Formosa Ha Tinh Steel’s steel plant had caused massive fish deaths along a 200-km stretch of coast along Vietnam’s Central province
A Taiwanese firm has apologised to the government and people of Vietnam after its steel plant in the country’s Central Province caused Vietnam’s worst environmental disaster in years.
Formosa Ha Tinh Steel, a subsidiary of Formosa Plastics, has promised $500 million in damages and admitted that its $10.6 billion steel plant had caused massive fish deaths along a 200-km (124-mile) stretch of coastline that occurred in April.
“We deeply hope the Vietnam people can be generous,” said Tran Nguyen Thanh, the chairman of Formosa Ha Tinh Steel in his video message of forgiveness, according to news agency Reuters.
Meanwhile, Taiwan's foreign ministry urged Vietnam to protect Taiwanese businesses. “We hope for the continued support of the Vietnamese government and its people,” it said in a statement.
Formosa’s reaction came after the Vietnamese government publicly identified the firm’s steel plant as being behind the toxic leak. “Violations in the construction and testing operations of the plant are the causes for serious environment pollution killing a massive amount of fish,” government office chief Mai Tien Dung told a news conference.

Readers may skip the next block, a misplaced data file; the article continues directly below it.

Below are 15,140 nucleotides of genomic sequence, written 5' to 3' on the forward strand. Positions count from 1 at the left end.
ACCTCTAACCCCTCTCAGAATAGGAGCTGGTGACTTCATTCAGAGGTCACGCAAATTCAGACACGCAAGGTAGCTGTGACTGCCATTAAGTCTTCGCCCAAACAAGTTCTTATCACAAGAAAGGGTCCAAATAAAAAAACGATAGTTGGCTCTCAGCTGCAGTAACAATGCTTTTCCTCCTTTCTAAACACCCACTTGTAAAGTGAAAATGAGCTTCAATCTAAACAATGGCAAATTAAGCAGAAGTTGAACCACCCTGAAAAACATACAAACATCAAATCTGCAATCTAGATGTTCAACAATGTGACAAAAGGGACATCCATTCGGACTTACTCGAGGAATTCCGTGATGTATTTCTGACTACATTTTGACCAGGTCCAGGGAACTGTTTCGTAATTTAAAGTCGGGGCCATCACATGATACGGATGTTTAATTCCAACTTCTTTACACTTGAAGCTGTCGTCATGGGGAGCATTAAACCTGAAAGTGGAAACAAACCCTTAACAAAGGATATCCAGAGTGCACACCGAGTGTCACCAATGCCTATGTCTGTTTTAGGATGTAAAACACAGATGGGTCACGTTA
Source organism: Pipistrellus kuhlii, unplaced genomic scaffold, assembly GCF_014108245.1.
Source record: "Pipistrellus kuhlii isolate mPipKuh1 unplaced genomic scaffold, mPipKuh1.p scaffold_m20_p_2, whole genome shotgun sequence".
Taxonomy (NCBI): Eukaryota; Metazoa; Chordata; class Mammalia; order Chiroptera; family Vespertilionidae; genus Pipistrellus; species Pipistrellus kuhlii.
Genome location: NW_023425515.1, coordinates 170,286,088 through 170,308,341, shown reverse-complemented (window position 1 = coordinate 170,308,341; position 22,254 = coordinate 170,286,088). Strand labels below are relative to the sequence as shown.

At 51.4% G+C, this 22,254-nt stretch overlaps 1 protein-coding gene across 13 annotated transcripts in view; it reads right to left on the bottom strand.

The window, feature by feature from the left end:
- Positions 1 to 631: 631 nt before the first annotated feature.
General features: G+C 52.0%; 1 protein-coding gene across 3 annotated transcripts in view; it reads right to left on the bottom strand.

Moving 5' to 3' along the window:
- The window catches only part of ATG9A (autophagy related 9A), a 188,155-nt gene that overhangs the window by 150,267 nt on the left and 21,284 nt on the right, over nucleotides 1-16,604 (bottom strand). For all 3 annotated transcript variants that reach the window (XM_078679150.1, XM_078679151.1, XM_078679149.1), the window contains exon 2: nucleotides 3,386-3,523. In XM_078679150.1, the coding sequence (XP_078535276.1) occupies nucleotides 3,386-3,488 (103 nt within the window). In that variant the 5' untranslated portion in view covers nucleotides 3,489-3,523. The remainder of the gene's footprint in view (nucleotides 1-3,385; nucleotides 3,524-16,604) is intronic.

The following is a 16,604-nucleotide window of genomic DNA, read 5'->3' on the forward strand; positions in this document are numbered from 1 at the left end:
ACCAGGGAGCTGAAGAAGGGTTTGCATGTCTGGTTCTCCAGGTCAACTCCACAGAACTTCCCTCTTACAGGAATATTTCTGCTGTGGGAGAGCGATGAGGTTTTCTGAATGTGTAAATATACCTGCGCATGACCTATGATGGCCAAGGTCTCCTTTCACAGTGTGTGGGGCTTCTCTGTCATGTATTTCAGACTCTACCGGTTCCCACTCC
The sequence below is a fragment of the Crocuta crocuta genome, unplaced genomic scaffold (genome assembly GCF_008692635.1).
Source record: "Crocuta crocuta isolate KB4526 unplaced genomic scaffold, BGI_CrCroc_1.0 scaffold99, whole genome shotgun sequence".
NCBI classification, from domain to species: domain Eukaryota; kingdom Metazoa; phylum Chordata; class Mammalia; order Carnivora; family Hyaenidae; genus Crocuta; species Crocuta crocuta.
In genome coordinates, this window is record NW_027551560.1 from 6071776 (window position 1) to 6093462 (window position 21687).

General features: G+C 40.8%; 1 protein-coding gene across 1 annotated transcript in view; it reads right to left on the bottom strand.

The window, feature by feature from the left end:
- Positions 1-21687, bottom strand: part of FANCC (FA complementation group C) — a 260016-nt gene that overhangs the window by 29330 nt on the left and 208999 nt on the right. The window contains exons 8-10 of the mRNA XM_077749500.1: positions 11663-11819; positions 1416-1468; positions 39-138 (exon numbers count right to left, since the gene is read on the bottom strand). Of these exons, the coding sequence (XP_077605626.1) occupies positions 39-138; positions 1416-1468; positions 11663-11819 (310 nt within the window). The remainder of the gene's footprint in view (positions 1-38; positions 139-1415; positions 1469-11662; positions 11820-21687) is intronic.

The new steel plant is set to become the biggest of its kind in Southeast Asia and its complex will be expanded to include a deepwater port and 1,500-megawatt thermal power complex.
The disaster had unleashed a huge outcry, with months of public anger on social media and on the streets of big cities, something which is rare in Communist Vietnam.
People were especially enraged when a Formosa official said Vietnamese should choose between catching seafood and having a modern steel industry. "I choose fish" became a social media slogan.
Thousands of demonstrators mobilised via Facebook on successive weekends in a rare show of organised dissent in tightly-run Vietnam.
The authorities ran a propaganda campaign to discredit the protesters, saying they were exploited by "reactionary forces" bent on overthrowing the government.
Police blocked or cracked down on the rallies, some of which came ahead of a visit by US President Barack Obama, in which Vietnam's human rights record was a key issue.
Vietnamese also accused both the government and Formosa, one of the communist country's biggest investors, of a cover-up.
Preliminary inquiries by the firm and the government found nothing linking the dead fish to the plant. The latest findings said the toxins were phenol, cyanide and ferrous hydroxide.
Government officials denied engaging in any cover-up to protect a big investor and said the delay in reaching a conclusion was to ensure certainty, adding that Japanese, German and French scientists were among 100 experts involved.
The road ahead
Asked by reporters if Formosa Ha Tinh would be prosecuted, government official Dung suggested its admission of guilt might be enough to avert that, and Vietnam needed to protect its image.
"Vietnam is building an investment environment, an image of integration and participation in trade agreements, and highly appreciated by foreign investors," he said.
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